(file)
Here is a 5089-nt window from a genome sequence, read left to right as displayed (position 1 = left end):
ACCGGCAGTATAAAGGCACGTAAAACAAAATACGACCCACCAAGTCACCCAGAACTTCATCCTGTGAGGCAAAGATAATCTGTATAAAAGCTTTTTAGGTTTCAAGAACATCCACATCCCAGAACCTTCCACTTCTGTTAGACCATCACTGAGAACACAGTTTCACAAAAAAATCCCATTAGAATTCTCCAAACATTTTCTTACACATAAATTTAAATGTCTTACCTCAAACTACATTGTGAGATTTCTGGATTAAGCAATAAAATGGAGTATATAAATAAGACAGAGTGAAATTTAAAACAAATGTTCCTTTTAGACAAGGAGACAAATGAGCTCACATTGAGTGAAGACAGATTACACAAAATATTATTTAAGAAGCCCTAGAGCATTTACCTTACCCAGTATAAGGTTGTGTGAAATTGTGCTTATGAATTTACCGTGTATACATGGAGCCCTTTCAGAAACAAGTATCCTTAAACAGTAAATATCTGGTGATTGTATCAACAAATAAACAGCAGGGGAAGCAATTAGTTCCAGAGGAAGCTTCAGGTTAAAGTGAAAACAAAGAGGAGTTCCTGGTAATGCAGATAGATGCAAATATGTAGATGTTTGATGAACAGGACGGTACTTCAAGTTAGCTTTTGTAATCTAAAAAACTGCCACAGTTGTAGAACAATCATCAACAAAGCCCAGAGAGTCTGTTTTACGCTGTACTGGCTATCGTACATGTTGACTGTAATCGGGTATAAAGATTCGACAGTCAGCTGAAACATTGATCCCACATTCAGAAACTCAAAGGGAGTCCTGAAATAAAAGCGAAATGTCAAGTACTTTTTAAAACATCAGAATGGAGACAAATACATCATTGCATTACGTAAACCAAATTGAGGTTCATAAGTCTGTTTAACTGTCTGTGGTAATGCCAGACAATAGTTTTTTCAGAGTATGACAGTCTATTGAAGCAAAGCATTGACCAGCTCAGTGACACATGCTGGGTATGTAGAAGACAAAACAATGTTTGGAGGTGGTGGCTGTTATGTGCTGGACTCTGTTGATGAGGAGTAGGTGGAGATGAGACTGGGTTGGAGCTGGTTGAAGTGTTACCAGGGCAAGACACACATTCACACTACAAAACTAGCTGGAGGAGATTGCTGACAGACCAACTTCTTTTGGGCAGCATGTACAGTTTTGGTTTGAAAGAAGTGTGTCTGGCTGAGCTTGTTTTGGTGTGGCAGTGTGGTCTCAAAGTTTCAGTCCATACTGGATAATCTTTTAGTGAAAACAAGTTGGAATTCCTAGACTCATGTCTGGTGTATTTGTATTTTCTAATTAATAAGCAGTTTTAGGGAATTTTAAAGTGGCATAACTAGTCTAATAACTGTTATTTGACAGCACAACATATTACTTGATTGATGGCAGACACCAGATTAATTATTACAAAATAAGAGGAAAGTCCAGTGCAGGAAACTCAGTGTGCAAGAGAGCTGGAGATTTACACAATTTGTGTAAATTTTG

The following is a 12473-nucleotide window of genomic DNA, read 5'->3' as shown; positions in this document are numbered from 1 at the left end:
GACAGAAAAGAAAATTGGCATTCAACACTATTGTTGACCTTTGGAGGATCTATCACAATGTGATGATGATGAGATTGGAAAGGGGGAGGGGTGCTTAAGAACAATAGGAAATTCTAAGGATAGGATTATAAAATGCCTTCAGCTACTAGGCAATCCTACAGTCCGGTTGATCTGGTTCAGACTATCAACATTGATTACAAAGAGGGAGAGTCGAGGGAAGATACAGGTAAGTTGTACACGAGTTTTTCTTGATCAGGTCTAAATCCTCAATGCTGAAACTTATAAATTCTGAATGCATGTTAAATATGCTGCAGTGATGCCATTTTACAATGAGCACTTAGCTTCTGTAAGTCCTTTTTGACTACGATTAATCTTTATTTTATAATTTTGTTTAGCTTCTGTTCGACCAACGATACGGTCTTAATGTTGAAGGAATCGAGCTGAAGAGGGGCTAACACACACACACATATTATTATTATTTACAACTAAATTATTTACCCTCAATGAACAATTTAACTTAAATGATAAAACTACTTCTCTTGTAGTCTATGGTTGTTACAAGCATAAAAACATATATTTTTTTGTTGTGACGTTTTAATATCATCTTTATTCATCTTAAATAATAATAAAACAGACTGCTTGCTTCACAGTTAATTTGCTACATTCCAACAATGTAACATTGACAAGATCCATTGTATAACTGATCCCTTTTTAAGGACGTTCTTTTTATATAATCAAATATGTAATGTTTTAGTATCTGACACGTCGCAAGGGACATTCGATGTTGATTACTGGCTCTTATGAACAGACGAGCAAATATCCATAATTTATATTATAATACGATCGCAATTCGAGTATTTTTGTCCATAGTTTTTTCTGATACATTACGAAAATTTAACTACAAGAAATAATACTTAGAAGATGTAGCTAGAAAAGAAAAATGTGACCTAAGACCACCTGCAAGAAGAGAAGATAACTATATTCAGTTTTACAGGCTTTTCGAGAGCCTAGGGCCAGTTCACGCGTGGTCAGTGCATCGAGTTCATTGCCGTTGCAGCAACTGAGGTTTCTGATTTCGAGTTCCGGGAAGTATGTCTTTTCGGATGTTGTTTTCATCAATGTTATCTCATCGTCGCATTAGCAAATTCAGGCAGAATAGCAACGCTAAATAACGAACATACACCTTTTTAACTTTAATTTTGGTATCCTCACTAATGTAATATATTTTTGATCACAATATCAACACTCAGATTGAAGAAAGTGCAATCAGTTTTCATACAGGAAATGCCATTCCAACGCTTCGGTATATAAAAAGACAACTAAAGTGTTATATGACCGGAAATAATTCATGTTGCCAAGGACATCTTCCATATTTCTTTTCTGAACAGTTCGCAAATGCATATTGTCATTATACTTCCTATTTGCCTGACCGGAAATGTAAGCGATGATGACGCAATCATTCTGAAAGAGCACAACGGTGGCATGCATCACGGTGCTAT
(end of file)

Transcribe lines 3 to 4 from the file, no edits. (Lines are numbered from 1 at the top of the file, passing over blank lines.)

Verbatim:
The following is a 12473-nucleotide window of genomic DNA, read 5'->3' as shown; positions in this document are numbered from 1 at the left end:
GACAGAAAAGAAAATTGGCATTCAACACTATTGTTGACCTTTGGAGGATCTATCACAATGTGATGATGATGAGATTGGAAAGGGGGAGGGGTGCTTAAGAACAATAGGAAATTCTAAGGATAGGATTATAAAATGCCTTCAGCTACTAGGCAATCCTACAGTCCGGTTGATCTGGTTCAGACTATCAACATTGATTACAAAGAGGGAGAGTCGAGGGAAGATACAGGTAAGTTGTACACGAGTTTTTCTTGATCAGGTCTAAATCCTCAATGCTGAAACTTATAAATTCTGAATGCATGTTAAATATGCTGCAGTGATGCCATTTTACAATGAGCACTTAGCTTCTGTAAGTCCTTTTTGACTACGATTAATCTTTATTTTATAATTTTGTTTAGCTTCTGTTCGACCAACGATACGGTCTTAATGTTGAAGGAATCGAGCTGAAGAGGGGCTAACACACACACACATATTATTATTATTTACAACTAAATTATTTACCCTCAATGAACAATTTAACTTAAATGATAAAACTACTTCTCTTGTAGTCTATGGTTGTTACAAGCATAAAAACATATATTTTTTTGTTGTGACGTTTTAATATCATCTTTATTCATCTTAAATAATAATAAAACAGACTGCTTGCTTCACAGTTAATTTGCTACATTCCAACAATGTAACATTGACAAGATCCATTGTATAACTGATCCCTTTTTAAGGACGTTCTTTTTATATAATCAAATATGTAATGTTTTAGTATCTGACACGTCGCAAGGGACATTCGATGTTGATTACTGGCTCTTATGAACAGACGAGCAAATATCCATAATTTATATTATAATACGATCGCAATTCGAGTATTTTTGTCCATAGTTTTTTCTGATACATTACGAAAATTTAACTACAAGAAATAATACTTAGAAGATGTAGCTAGAAAAGAAAAATGTGACCTAAGACCACCTGCAAGAAGAGAAGATAACTATATTCAGTTTTACAGGCTTTTCGAGAGCCTAGGGCCAGTTCACGCGTGGTCAGTGCATCGAGTTCATTGCCGTTGCAGCAACTGAGGTTTCTGATTTCGAGTTCCGGGAAGTATGTCTTTTCGGATGTTGTTTTCATCAATGTTATCTCATCGTCGCATTAGCAAATTCAGGCAGAATAGCAACGCTAAATAACGAACATACACCTTTTTAACTTTAATTTTGGTATCCTCACTAATGTAATATATTTTTGATCACAATATCAACACTCAGATTGAAGAAAGTGCAATCAGTTTTCATACAGGAAATGCCATTCCAACGCTTCGGTATATAAAAAGACAACTAAAGTGTTATATGACCGGAAATAATTCATGTTGCCAAGGACATCTTCCATATTTCTTTTCTGAACAGTTCGCAAATGCATATTGTCATTATACTTCCTATTTGCCTGACCGGAAATGTAAGCGATGATGACGCAATCATTCTGAAAGAGCACAACGGTGGCATGCATCACGGTGCTAT